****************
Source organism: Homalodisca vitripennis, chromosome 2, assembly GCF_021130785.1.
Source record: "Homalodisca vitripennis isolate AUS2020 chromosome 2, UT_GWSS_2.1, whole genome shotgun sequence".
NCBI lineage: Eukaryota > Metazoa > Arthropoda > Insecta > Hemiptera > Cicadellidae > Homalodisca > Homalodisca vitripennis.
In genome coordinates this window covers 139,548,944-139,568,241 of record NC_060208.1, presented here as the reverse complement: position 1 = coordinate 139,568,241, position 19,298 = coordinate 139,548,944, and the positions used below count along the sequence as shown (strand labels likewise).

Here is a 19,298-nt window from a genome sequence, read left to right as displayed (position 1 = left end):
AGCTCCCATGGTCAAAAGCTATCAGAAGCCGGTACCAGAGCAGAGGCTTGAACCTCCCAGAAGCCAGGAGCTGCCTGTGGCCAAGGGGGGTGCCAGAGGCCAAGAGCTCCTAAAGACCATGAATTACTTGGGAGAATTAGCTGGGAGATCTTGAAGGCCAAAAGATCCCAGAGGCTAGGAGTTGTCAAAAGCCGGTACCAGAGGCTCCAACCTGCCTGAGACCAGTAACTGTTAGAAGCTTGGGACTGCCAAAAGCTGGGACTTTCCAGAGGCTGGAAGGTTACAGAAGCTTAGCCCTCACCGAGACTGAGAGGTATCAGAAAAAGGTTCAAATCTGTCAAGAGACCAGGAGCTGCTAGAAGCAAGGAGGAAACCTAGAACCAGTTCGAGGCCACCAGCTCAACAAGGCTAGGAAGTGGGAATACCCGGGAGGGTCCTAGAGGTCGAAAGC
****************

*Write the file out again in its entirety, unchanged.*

Source organism: Homalodisca vitripennis, chromosome 2, assembly GCF_021130785.1.
Source record: "Homalodisca vitripennis isolate AUS2020 chromosome 2, UT_GWSS_2.1, whole genome shotgun sequence".
NCBI lineage: Eukaryota > Metazoa > Arthropoda > Insecta > Hemiptera > Cicadellidae > Homalodisca > Homalodisca vitripennis.
In genome coordinates this window covers 139,548,944-139,568,241 of record NC_060208.1, presented here as the reverse complement: position 1 = coordinate 139,568,241, position 19,298 = coordinate 139,548,944, and the positions used below count along the sequence as shown (strand labels likewise).

Here is a 19,298-nt window from a genome sequence, read left to right as displayed (position 1 = left end):
AGCTCCCATGGTCAAAAGCTATCAGAAGCCGGTACCAGAGCAGAGGCTTGAACCTCCCAGAAGCCAGGAGCTGCCTGTGGCCAAGGGGGGTGCCAGAGGCCAAGAGCTCCTAAAGACCATGAATTACTTGGGAGAATTAGCTGGGAGATCTTGAAGGCCAAAAGATCCCAGAGGCTAGGAGTTGTCAAAAGCCGGTACCAGAGGCTCCAACCTGCCTGAGACCAGTAACTGTTAGAAGCTTGGGACTGCCAAAAGCTGGGACTTTCCAGAGGCTGGAAGGTTACAGAAGCTTAGCCCTCACCGAGACTGAGAGGTATCAGAAAAAGGTTCAAATCTGTCAAGAGACCAGGAGCTGCTAGAAGCAAGGAGGAAACCTAGAACCAGTTCGAGGCCACCAGCTCAACAAGGCTAGGAAGTGGGAATACCCGGGAGGGTCCTAGAGGTCGAAAGC